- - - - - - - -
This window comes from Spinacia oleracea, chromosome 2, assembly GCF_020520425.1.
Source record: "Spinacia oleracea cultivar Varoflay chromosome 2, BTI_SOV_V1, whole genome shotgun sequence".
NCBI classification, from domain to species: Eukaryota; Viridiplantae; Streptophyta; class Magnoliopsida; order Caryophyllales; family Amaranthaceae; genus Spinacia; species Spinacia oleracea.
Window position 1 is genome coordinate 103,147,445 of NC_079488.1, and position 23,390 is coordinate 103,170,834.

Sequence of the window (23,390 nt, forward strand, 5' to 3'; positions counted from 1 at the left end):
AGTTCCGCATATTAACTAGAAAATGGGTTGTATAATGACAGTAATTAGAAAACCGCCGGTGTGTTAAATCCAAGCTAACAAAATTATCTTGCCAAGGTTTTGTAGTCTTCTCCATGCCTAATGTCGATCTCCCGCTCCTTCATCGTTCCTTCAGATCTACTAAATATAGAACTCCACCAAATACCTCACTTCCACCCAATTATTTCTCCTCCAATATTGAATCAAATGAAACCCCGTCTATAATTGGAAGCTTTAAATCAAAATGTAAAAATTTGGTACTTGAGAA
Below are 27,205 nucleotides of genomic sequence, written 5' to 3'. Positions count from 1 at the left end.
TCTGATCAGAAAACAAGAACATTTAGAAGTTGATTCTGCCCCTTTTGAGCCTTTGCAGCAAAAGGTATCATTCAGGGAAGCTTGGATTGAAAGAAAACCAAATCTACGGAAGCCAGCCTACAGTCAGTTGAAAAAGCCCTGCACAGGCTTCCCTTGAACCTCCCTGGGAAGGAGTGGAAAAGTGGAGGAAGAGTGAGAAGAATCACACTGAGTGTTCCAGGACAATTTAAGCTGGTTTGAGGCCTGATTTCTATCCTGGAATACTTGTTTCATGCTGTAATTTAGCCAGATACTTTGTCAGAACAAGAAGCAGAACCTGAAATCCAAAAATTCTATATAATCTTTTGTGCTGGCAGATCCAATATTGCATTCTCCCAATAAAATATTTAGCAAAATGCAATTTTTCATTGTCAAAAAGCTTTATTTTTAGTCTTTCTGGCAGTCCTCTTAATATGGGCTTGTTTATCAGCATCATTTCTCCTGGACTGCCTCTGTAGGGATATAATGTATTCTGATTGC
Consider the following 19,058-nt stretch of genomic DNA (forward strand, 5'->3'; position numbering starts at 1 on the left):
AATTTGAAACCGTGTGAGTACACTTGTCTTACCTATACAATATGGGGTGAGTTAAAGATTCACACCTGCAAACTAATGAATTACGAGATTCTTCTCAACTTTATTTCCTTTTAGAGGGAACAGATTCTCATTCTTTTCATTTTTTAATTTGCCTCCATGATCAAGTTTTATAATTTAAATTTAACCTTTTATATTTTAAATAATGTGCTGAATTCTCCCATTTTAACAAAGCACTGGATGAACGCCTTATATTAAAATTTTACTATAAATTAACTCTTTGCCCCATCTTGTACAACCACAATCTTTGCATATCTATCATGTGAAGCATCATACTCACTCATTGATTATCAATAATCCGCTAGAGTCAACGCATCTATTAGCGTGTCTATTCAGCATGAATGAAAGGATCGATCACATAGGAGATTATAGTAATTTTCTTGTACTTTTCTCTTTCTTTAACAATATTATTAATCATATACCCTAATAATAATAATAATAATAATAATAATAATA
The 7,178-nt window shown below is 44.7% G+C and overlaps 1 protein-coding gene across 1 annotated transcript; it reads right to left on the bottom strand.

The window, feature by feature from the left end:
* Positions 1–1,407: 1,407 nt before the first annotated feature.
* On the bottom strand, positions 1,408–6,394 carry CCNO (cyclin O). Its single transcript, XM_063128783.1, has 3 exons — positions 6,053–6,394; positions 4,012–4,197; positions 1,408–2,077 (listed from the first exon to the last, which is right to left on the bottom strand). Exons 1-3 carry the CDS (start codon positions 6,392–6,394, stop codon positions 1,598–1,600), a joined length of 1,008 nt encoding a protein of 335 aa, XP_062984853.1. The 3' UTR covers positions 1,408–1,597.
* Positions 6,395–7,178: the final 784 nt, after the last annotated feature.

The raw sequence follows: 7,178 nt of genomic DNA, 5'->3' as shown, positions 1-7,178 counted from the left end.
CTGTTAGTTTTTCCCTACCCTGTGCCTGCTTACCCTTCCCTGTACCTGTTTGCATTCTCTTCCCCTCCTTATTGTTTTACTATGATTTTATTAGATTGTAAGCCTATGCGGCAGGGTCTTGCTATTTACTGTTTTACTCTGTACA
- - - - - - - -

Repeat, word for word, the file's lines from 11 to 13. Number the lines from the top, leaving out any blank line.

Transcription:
The 7,178-nt window shown below is 44.7% G+C and overlaps 1 protein-coding gene across 1 annotated transcript; it reads right to left on the bottom strand.

The window, feature by feature from the left end:
* Positions 1–1,407: 1,407 nt before the first annotated feature.